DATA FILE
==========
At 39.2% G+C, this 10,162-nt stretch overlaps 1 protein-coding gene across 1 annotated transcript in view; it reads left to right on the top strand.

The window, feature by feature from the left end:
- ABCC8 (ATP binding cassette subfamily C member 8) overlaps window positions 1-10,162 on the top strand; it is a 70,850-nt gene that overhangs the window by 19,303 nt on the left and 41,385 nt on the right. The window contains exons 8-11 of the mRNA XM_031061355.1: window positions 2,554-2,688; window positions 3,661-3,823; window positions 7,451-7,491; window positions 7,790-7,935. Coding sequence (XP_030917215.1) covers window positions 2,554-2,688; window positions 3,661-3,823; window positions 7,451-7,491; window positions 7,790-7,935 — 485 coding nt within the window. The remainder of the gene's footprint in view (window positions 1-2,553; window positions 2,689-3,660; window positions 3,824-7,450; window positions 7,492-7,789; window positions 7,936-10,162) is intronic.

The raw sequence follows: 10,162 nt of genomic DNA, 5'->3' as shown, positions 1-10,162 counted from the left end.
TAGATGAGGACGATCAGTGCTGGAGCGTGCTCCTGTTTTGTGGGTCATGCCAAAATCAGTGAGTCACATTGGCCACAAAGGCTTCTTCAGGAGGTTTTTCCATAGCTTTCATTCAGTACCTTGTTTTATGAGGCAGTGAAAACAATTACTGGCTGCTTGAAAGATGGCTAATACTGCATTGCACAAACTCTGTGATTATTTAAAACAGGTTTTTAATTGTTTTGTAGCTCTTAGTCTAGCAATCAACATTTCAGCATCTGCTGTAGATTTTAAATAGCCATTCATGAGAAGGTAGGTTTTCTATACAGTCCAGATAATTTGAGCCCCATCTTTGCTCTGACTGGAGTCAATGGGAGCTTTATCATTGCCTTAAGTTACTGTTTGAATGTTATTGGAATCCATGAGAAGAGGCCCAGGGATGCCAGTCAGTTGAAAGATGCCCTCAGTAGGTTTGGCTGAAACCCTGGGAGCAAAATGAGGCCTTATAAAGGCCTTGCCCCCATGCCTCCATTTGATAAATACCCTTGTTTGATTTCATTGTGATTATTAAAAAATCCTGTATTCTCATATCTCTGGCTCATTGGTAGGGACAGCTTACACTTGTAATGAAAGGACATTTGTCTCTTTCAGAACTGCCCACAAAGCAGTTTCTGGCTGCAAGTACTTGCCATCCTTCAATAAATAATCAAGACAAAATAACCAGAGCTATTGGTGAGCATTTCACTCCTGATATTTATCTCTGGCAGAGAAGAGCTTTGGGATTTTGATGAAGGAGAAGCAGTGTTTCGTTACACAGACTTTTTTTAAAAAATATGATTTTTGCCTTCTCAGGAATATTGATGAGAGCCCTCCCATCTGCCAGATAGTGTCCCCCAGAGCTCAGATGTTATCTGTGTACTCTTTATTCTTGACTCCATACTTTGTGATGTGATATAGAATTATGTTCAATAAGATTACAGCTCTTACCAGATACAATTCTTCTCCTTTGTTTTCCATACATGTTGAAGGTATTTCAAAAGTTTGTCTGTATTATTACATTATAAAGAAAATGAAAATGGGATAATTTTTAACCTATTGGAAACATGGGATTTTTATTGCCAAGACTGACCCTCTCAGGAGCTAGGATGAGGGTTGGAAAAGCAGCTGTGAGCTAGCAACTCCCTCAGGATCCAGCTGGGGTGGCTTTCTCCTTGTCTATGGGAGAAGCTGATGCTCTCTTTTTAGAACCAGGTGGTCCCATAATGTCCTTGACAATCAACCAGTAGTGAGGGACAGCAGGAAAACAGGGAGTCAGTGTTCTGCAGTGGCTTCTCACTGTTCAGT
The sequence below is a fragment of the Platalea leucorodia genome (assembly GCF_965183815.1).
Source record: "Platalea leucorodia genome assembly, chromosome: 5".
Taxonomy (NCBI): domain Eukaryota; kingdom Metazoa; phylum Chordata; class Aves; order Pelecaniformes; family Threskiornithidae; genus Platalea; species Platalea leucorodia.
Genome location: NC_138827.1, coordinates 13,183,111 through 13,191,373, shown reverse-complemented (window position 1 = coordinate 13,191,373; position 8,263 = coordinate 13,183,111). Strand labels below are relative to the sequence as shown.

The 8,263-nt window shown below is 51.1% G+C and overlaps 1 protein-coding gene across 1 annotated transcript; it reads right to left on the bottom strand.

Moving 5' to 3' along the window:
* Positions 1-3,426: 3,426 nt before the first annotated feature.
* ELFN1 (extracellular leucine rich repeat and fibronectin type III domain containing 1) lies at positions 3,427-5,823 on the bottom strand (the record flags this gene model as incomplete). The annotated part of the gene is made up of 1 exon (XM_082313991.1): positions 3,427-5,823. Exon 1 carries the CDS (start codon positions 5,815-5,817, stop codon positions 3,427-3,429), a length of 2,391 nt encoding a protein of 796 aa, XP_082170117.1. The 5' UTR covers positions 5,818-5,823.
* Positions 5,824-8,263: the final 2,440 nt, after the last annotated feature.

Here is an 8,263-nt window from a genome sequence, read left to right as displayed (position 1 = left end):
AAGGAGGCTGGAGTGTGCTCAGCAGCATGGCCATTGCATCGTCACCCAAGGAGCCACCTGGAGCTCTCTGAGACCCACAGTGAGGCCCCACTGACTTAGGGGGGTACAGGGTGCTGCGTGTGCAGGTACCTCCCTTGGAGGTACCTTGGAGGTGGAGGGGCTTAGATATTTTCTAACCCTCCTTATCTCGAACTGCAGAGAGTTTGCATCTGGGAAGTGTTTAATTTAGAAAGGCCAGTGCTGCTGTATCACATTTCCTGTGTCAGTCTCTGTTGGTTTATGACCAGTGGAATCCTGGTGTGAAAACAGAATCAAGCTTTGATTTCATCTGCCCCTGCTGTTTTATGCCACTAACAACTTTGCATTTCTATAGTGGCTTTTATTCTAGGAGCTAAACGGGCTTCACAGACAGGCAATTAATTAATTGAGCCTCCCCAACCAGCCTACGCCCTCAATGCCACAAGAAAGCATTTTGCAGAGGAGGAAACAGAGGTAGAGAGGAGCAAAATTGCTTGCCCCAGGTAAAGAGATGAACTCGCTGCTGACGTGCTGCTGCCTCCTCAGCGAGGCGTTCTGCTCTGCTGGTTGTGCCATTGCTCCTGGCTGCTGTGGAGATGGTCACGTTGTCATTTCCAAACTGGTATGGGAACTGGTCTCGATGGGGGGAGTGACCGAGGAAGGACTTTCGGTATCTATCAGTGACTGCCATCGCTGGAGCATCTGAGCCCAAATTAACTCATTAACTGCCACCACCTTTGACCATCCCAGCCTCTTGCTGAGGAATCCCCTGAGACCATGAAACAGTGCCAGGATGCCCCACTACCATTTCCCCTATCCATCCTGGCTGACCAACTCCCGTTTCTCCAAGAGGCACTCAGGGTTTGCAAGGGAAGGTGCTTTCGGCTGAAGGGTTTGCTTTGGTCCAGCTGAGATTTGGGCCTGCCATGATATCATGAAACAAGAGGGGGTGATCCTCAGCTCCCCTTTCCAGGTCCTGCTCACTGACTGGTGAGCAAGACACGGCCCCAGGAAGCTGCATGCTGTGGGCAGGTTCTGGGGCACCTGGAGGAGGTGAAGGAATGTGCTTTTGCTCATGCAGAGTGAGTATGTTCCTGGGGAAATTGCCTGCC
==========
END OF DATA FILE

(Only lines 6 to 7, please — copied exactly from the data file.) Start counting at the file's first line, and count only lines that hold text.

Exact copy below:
The sequence below is a fragment of the Platalea leucorodia genome (assembly GCF_965183815.1).
Source record: "Platalea leucorodia genome assembly, chromosome: 5".